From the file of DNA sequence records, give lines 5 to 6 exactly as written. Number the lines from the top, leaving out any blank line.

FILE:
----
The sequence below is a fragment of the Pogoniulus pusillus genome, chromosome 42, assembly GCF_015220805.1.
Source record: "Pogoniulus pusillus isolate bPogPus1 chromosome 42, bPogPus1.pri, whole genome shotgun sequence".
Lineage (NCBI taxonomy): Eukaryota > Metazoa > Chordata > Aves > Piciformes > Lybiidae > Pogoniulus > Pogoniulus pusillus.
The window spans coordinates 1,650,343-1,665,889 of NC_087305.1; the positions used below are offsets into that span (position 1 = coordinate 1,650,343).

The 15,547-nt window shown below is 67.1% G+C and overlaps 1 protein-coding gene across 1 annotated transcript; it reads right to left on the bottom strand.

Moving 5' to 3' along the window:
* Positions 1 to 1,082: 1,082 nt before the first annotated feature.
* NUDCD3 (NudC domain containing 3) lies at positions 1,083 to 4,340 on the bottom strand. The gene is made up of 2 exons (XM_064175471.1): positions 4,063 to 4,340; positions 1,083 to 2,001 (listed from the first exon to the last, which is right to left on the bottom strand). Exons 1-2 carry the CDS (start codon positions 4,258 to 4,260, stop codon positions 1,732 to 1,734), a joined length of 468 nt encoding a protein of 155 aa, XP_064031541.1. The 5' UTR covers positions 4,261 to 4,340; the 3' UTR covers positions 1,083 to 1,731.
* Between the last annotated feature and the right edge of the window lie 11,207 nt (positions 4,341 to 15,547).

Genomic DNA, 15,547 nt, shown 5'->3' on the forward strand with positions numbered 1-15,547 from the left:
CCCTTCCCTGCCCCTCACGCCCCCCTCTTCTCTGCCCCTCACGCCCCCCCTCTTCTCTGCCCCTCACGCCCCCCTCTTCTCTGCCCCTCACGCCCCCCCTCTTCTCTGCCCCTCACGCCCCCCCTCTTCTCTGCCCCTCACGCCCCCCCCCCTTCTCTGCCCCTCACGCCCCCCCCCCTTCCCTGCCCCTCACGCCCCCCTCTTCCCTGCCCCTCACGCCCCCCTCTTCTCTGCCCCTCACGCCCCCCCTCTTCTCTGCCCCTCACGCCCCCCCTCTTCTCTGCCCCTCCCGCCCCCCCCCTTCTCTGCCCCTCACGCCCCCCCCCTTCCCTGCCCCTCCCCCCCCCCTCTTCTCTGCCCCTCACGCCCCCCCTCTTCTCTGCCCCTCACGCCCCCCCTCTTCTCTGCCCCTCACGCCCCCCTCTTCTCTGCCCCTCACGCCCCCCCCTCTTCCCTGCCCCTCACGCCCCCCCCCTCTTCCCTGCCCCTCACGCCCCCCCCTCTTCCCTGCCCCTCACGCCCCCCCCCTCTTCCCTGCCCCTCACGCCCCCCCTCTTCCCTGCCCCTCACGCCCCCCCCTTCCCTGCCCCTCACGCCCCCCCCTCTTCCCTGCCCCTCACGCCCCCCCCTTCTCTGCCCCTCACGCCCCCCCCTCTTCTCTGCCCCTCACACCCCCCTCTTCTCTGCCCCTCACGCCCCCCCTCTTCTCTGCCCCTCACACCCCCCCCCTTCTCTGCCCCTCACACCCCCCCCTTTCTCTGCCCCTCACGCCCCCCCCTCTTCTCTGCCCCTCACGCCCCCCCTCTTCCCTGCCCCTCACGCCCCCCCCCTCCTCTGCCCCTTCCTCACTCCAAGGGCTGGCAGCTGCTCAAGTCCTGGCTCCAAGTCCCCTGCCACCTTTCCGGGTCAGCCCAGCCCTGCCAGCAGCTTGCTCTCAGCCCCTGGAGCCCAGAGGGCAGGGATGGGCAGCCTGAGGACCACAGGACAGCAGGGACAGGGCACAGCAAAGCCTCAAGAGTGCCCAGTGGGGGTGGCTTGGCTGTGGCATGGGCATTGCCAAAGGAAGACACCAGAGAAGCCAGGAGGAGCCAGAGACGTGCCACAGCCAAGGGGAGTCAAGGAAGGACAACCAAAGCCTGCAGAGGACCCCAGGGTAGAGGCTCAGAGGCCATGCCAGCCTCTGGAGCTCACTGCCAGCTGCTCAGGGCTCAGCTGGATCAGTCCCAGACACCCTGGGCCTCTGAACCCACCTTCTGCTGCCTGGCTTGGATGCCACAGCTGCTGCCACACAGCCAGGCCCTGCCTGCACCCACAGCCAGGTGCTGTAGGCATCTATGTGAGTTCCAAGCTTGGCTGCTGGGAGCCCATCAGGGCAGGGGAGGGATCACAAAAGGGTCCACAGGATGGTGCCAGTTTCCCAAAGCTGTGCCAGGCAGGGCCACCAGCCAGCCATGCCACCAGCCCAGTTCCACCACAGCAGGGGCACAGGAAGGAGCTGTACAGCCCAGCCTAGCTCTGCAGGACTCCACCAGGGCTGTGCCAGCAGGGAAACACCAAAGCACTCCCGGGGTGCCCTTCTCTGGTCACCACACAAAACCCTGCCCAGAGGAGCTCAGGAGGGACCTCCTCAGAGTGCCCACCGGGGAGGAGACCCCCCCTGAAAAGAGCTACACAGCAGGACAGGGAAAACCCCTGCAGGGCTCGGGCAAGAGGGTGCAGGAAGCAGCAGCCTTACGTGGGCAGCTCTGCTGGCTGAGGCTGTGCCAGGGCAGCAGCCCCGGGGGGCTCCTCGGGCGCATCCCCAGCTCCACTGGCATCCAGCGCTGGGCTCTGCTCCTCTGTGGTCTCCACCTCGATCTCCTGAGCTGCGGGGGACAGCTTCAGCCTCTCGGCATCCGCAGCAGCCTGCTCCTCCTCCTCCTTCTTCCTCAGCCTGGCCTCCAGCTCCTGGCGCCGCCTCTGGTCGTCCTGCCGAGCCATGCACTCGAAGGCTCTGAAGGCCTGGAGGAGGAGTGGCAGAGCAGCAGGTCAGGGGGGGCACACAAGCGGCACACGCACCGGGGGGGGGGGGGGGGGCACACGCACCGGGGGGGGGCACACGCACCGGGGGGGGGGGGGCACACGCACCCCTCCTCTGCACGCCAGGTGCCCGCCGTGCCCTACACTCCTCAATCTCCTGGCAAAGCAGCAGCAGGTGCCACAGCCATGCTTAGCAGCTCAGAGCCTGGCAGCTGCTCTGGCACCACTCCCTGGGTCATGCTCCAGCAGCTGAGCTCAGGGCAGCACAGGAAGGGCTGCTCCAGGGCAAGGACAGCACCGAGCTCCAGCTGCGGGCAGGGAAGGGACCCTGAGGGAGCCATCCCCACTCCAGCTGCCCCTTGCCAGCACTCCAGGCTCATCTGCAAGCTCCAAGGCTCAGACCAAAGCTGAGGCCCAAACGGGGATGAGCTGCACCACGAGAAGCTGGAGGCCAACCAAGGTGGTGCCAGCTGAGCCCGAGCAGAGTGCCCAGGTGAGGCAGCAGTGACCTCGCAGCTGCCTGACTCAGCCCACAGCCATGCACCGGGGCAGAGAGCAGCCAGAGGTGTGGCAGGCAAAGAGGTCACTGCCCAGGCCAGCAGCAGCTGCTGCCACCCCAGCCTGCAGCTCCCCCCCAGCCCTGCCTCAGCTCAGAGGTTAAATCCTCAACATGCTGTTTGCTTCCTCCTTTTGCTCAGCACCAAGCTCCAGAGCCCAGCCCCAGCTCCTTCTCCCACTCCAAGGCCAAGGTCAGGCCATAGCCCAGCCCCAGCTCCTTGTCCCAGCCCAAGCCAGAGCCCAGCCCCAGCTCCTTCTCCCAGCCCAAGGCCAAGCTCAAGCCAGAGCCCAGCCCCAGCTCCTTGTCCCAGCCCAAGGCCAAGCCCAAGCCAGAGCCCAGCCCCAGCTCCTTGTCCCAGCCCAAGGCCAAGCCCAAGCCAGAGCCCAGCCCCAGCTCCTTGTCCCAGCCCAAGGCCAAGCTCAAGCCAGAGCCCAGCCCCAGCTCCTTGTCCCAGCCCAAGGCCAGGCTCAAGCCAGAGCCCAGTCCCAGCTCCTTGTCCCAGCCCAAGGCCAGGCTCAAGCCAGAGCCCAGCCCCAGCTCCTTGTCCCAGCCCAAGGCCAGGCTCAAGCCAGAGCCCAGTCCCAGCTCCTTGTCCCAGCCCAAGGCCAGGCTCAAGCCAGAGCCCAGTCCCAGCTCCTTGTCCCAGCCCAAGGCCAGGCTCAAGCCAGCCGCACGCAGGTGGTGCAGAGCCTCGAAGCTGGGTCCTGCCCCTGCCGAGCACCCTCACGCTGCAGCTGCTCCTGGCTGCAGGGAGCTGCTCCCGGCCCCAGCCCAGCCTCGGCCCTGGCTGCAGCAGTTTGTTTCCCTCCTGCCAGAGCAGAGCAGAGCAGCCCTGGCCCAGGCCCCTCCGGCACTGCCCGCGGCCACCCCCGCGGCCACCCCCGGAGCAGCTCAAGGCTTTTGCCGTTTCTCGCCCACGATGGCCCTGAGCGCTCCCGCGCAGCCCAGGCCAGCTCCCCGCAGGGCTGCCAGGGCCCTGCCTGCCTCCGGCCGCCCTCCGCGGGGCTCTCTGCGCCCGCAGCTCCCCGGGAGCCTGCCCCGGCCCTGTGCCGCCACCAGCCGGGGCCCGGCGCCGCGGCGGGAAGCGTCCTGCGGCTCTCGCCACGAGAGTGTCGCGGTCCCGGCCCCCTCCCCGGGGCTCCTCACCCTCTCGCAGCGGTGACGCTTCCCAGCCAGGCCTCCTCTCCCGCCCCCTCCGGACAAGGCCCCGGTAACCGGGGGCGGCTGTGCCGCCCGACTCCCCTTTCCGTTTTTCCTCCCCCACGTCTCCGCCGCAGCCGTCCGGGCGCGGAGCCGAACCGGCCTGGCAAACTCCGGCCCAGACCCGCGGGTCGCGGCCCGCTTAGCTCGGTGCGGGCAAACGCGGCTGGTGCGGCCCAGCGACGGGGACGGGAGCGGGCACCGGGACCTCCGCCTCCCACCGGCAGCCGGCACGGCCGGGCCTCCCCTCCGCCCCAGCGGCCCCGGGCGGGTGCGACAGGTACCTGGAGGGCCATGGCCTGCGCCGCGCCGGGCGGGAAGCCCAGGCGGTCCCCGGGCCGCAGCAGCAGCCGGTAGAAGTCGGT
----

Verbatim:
The 15,547-nt window shown below is 67.1% G+C and overlaps 1 protein-coding gene across 1 annotated transcript; it reads right to left on the bottom strand.

Moving 5' to 3' along the window: